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Saajan Abrol Headshot

A Simple Facebook Trick Makes Our Charity Unique

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CLOTHES BOX FOUNDATION
Clothes Box Foundation

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My friend Naman and I grew up together in Guragon, India, which is near New Dehli. After I graduated from university and Naman was studying in his third year, we had an idea to give back to society and make a change in our country. We saw the disparity of resource availability where we live, but we also recognized how a little gesture of aid can go a long way.

Our idea was to take clothes that are not needed anymore and give them to the not so fortunate ones, and to do so by building a unique network all over India. Our basic insight was that we saw a poor delivery mechanism for donations, which lacked efficiency and credibility.

So in February 2014, we started the Clothes Box Foundation with a simple strategy of placing empty boxes in various parts of the country and requesting residents, students, professionals and others to make a contribution to this noble cause by dropping wearables in those boxes.

We also ask for the donors' Facebook web address. When we distribute the donations to people in need, we take a photograph of the smiling recipient and then share it on the Clothes Box Foundation Facebook Page. We notify the donor by tagging him or her in the photo.




This has a number of positive outcomes. Donors know that their clothes have been donated to the underprivileged and get to see the people who will be wearing them. Not only does this bring an added sense of satisfaction to those who donate, but this simple method also ensures transparency that donations reach the desired destination.

It also allows us to connect with all the contributors and create a community of like-minded generous people, as well as raise awareness about Clothes Box among the donors' friends. Through Facebook we have been able to collect clothes from nearly 40 donors after only four months. And Clothes Box has already delivered clothes to about 500 people to date.




On my second day of distributing clothes, I remember running into a young boy, Vishnu, who was full of giggles as he saw me walk towards him with my big bag of clothes. He told me about how his sister got clothes from me the last time and he was hoping to see me with something for him soon. When I gave Vishnu the only t-shirt I had in his size and asked if he liked it, he replied, "Blue is my favourite colour," and ran that instant towards his mother who stood smiling in the distance. Vishnu holding that blue t-shirt is one of the many instances that inspire my commitment to this project.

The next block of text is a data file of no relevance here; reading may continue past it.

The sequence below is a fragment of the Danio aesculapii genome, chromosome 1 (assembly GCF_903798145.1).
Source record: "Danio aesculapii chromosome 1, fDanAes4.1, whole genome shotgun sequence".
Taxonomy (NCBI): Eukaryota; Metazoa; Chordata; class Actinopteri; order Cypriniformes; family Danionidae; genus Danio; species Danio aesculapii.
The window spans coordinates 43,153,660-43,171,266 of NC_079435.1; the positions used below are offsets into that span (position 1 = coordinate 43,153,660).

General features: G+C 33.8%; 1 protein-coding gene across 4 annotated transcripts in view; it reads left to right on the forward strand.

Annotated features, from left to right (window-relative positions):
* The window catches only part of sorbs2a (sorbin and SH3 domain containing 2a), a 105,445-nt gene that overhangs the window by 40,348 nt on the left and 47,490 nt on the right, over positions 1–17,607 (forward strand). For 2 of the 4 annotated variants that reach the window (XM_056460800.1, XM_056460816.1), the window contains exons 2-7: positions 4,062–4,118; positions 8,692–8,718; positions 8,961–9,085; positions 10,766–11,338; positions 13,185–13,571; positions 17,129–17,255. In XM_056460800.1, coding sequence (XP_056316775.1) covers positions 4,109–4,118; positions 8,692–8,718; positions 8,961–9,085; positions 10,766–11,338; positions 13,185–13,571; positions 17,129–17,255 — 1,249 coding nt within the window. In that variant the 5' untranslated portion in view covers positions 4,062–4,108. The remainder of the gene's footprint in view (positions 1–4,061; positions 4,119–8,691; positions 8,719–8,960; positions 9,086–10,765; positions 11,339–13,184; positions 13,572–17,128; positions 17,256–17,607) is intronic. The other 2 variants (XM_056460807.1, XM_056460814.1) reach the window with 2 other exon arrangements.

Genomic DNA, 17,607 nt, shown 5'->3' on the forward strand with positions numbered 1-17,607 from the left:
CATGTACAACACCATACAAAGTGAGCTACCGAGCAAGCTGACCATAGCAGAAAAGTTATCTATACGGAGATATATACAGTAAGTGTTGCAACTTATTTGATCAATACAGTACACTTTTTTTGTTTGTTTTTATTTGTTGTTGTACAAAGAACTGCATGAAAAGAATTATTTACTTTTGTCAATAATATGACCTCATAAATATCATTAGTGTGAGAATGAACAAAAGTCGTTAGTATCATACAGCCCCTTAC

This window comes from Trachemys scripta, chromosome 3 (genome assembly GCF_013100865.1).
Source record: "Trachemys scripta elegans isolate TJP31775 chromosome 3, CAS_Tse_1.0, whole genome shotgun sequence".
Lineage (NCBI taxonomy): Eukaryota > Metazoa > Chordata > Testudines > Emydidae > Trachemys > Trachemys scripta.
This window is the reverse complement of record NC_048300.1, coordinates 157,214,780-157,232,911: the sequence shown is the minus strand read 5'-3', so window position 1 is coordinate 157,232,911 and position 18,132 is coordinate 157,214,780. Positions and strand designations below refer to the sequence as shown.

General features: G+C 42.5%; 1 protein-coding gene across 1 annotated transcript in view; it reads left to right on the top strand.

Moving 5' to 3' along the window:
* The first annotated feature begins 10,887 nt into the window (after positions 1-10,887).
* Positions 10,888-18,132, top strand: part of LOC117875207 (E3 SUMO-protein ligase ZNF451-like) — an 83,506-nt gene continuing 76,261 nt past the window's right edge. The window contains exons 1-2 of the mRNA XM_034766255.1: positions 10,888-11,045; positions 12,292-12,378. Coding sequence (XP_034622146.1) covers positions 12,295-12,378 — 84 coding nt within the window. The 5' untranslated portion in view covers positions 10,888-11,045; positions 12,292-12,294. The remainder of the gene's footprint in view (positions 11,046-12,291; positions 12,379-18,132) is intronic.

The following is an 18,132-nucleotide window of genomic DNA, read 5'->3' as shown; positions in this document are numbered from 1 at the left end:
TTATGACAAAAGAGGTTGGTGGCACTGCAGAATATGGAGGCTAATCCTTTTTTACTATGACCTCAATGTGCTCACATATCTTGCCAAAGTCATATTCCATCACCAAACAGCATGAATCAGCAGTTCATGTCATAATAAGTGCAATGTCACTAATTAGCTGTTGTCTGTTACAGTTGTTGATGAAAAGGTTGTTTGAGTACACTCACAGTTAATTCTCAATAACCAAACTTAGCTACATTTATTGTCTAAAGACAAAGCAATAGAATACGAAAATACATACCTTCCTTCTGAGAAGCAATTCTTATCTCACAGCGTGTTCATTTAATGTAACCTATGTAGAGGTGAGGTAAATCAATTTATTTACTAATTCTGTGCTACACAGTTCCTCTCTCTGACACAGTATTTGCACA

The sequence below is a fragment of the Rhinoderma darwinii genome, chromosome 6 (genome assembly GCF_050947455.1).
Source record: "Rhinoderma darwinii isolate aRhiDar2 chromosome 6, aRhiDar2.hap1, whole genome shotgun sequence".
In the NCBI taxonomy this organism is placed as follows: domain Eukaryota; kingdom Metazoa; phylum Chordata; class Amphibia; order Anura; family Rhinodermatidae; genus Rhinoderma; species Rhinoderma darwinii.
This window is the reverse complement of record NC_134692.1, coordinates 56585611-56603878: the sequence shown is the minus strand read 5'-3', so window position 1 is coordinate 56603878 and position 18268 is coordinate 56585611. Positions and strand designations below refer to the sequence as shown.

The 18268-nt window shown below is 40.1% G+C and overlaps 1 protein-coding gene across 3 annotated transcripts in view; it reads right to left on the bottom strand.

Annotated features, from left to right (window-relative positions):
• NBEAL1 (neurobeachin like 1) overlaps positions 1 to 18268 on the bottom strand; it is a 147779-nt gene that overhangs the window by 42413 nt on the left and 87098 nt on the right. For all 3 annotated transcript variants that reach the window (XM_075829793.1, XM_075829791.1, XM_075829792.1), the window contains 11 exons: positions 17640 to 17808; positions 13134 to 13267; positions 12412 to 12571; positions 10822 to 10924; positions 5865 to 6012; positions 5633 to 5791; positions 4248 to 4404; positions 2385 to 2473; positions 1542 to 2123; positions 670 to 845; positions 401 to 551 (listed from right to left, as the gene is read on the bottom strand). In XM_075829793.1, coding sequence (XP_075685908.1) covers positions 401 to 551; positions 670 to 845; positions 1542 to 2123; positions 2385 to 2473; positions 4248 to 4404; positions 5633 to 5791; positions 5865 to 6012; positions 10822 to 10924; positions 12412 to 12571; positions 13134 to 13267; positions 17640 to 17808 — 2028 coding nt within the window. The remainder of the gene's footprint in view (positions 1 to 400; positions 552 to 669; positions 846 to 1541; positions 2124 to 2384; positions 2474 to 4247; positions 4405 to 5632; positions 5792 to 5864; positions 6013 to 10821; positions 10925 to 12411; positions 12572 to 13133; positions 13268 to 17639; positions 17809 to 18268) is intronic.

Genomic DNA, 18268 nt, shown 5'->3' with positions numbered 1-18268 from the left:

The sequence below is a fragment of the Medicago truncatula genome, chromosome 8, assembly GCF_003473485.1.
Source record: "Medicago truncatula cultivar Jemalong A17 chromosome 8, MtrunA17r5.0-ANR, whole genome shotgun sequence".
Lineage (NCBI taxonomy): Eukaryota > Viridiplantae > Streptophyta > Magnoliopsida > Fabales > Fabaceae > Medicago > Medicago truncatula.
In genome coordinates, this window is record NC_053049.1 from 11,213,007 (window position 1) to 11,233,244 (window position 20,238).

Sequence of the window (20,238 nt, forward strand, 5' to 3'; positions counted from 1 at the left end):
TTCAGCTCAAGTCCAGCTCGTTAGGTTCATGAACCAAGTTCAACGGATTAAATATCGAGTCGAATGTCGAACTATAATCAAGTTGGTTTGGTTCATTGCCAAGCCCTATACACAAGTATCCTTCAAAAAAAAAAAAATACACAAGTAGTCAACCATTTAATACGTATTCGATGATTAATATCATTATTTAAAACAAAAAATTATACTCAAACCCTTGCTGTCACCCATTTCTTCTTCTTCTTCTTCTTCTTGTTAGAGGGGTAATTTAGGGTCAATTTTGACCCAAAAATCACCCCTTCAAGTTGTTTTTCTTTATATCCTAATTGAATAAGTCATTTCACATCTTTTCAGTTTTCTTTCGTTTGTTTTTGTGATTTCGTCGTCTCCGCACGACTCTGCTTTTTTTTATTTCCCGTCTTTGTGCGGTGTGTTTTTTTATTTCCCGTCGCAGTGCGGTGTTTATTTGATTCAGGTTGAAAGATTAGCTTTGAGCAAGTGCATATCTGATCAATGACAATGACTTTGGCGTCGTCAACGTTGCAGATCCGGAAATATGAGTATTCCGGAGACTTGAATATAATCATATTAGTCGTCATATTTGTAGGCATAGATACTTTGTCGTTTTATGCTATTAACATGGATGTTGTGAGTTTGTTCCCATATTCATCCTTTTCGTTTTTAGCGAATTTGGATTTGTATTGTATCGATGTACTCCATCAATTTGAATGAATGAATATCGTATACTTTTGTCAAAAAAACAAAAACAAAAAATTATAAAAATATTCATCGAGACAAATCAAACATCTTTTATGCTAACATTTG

Clothes Box now has a group of 16 young volunteers in various cities and states including New Delhi, Kolkata, Hyderabad, Bangalore, Mumbai, Ambala, Noida and Greater Noida. There is much work ahead of us, but we aspire to deliver equality of access and esteem to all children, irrespective of their social, cultural or religious backgrounds. We realize that a majority of the country's youth is not half as privileged as we are, and we cannot keep waiting for the government to take charge and provide assistance.

Social media is a platform to connect to the masses and we are lucky to live in this day and age where we can connect to people across the world and share our ideas.




Starting this June, we want to take the Clothes Box Foundation one step further and allow a system where donors can sponsor education for children who cannot afford to go to school or are caught up in child labor just to survive. The sponsorship will account for clothing, textbooks/stationery supplies, study aids and extra curricular activities. Maintaining the strategy of collecting people's Facebook profile links, we will share the children's accomplishments with their sponsors to keep a connection between them.

At a school visit about a week ago, I met a 7-year-old boy, Haider, who lost his right arm and leg to polio four years ago -- and yet his was the most cheerful face in class. This bright young boy's smile instilled a sense of conviction in me. As I heard the enthusiasm in his voice while he spoke about his dreams, I saw an eager child ready to learn. With our next initiative, we want to empower kids like Haider with education so that despite the trials they face today, they can take on tomorrow with the rest of their generation.

The feeling of helping others through Clothes Box has been wonderful. We as a team, aim to take this to every nook and corner of the country and contribute a hand to help the needy.

Saajan Abrol lives in Gurgaon, India, where he works for American Express and runs Clothes Box Foundation with Naman Ahluwalia.